At the Yale Peabody Museum of Natural History, glass cases around an exhibition hall hold fossilized, 75-million-year-old dinosaur eggs. But three eggs, under incubator lamps and the watchful eyes of Peabody staff, are not like the others. While the others lie still, as they have for millions of years, these speckled blue eggs wobble and shake in their enclosure. They contain the stars of this special exhibition, Tiny Titans: Dinosaur Eggs and Babies: three baby emus.
On March 15, as the Peabody shut its doors for the day, the first baby emu poked through its shell. By the time the museum opened the next morning, the three fuzzy-bodied chicks had fully hatched. Crowds gathered, and even more joined in online via livestream as the chicks took their first long-toed steps only a few feet from their unborn Mesozoic ancestors.
A sign at the opening of the exhibit proclaims: Birds are living dinosaurs. With interactive games and painted artwork, the exhibit explains this relationship, highlighting the unexpected evolutionary connections between dinosaurs and birds. The baby emus drive the point home.
Human understanding of the connections between dinosaurs and birds dates back almost a century. Richard Prum, professor of ornithology in the Department of Ecology and Evolutionary Biology at Yale and a head curator at the Peabody, said that researchers have worked to understand the link between dinosaurs and modern birds since the discovery of the first dinosaur egg in the Gobi Desert in 1923. But certain questions about the dinosaurs’ own lives remained: Scientists didn’t quite understand the relationship between dinosaur parents and their children. Conventional wisdom dictated that dinosaurs laid eggs and left their babies to fend for themselves, but a 1958 discovery of a fossilized dinosaur nest in Montana led scientists to the revelation that instead of simply laying eggs and leaving, dinosaurs lavished attention on their offspring. The evidence indicates that dinosaurs actively parented their young—providing nourishment, shelter, and protection against predators—much like birds do today.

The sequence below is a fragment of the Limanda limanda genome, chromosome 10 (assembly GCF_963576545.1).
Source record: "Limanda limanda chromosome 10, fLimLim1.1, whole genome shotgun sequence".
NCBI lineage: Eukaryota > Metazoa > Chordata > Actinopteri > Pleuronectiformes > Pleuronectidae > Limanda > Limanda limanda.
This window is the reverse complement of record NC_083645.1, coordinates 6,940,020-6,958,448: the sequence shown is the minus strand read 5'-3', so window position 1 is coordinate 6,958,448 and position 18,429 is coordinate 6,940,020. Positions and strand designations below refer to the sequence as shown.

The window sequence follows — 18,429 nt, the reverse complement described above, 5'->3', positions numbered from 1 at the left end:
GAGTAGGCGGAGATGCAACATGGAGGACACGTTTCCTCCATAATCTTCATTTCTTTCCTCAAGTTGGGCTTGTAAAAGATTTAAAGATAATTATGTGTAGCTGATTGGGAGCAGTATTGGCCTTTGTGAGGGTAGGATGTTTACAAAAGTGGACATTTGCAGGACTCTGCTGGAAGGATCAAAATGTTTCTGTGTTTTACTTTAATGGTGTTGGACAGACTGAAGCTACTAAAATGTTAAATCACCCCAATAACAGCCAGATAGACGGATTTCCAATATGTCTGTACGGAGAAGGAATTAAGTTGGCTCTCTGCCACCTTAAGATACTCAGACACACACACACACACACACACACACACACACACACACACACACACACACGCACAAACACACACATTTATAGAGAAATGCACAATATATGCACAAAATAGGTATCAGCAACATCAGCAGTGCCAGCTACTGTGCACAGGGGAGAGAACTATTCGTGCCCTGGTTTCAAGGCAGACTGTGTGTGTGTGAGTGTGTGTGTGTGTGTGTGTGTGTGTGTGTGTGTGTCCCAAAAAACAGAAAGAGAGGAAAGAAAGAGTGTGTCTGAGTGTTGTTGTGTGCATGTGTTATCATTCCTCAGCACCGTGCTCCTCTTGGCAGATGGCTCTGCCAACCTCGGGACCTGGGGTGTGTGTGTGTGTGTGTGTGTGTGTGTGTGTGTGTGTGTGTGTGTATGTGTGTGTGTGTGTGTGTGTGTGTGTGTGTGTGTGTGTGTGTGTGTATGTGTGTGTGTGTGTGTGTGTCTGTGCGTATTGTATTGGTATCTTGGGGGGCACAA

The connection between birds and dinosaurs involves not only genetics but also shared behavior. “Birds have obligatory parental care—they don’t just litter eggs and leave them in the sand,” Prum said. “It turns out now we have great fossil evidence that this capacity is actually deeply dinosaurian. At dinosaur nests, there are individuals that have been fossilized in the act of at least protecting if not incubating their eggs, and this implies that aspects of bird biology are actually dinosaur biology.”
Of all birds, emus are among those most closely related to dinosaurs. This closeness manifests itself in behavior as well as appearance. Females lay the eggs, but males watch over them and then care for the young. This behavior was previously believed to be exclusive to emus and other flightless birds such as ostriches and kiwis. But paleontologists have concluded that these birds raise their young in the same way as theropod dinosaurs, such as the T-Rex, did. Because of these similarities, emus really are the most scientifically appropriate way to bring dinosaur behavior to life. “When kids see dinosaur eggs and then see live emus running round, they won’t forget that birds are dinosaurs,” said Richard Kissel, director of public programs.
Space constraints prevented the Peabody from hosting an emu dad to fully demonstrate dinosaur-parenting behavior, so the babies had to put up with a human father. Jim Sirch, the museum’s education coordinator, rotated the eggs in the incubator, as their father would have done. Two weeks after they hatched, the emus returned to their original home in Massachusetts. In about two years, when they have reached sexual maturity, they too will be ready to coddle their chicks, just like their dinosaur ancestors.
But with every bird circling the New Haven sky, we’re reminded that dinosaurs are more than the monsters in the movies—they’re also our familiar neighbors.